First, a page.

The final work of the evening was NCTRN (2014) by Los Angeles composer Nicholas Deyoe, commissioned for this concert by Piano Spheres. For this piece the piano was prepared so that the right-most key made a wooden knocking sound instead of hitting the string to make a note. This simple adjustment became an effective focal point as the piece progressed. Anyone familiar with the music of Nicholas Deyoe would normally expect to hear a thunderous roar from the piano, but apart from a few sharp chords NCTRN was a model of carefully controlled atmospherics. This is surprisingly economical music, with pauses and silences that added to a deep, evocative feel. The knocking sound made by the prepared key produced a keen sense of slowly building anticipation, becoming more insistent as the piece progressed. The sudden ending was the perfect, unexpected finish. The playing was everything NCTRN required – a fine touch with precise control that sustained the tautness throughout. The audience received this performance with sustained applause and cheering.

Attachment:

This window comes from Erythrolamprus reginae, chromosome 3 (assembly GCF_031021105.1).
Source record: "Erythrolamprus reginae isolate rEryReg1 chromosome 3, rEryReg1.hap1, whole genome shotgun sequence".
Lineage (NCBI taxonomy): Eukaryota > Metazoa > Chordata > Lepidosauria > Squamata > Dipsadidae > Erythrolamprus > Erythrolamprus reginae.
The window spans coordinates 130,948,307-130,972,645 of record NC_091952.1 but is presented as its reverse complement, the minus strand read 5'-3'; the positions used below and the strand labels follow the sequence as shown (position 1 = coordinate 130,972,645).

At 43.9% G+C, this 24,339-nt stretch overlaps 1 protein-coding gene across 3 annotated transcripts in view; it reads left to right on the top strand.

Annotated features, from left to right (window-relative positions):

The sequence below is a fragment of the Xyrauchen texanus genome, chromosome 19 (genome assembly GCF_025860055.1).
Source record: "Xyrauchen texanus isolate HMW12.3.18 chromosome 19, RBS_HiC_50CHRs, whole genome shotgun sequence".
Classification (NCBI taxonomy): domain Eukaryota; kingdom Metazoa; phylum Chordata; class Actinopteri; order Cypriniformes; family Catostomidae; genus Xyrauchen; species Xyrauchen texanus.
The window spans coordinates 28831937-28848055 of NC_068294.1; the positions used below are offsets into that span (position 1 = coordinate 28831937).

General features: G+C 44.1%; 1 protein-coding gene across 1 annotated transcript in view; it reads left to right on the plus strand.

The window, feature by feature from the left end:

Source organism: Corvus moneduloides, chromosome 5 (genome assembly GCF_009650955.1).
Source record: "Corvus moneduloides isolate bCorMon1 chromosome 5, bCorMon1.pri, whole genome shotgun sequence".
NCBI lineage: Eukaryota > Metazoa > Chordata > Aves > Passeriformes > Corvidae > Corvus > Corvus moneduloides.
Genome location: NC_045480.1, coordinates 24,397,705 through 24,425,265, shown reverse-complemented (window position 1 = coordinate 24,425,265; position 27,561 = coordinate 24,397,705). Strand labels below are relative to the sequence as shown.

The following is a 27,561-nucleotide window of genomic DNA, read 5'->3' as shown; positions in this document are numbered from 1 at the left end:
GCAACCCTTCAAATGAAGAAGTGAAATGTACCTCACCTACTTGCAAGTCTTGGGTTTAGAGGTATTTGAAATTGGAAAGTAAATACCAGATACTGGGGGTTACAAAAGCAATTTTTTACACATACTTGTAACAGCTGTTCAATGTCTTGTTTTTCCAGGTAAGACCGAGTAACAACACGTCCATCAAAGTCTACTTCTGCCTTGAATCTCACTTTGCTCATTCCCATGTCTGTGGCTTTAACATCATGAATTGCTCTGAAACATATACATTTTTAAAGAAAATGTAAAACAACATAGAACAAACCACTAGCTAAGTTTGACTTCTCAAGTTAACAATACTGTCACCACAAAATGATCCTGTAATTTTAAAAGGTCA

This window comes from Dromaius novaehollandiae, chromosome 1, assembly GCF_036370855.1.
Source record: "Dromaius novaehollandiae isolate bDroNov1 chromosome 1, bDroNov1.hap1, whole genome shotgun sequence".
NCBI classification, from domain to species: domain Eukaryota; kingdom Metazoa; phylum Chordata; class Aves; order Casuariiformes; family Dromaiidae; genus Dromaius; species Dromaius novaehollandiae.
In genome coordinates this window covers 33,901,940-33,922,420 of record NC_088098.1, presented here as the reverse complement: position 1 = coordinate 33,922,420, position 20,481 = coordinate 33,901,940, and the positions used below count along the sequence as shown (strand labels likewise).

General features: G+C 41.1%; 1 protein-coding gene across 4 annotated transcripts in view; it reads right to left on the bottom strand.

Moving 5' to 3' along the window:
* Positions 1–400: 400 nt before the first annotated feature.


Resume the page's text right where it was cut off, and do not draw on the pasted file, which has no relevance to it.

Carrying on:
With artists like Gloria Cheng, Mark Robson, Vicky Ray and others, Piano Spheres has, with this satellite series concert by Richard Valitutto, recognized a new voice for the music of an upcoming generation.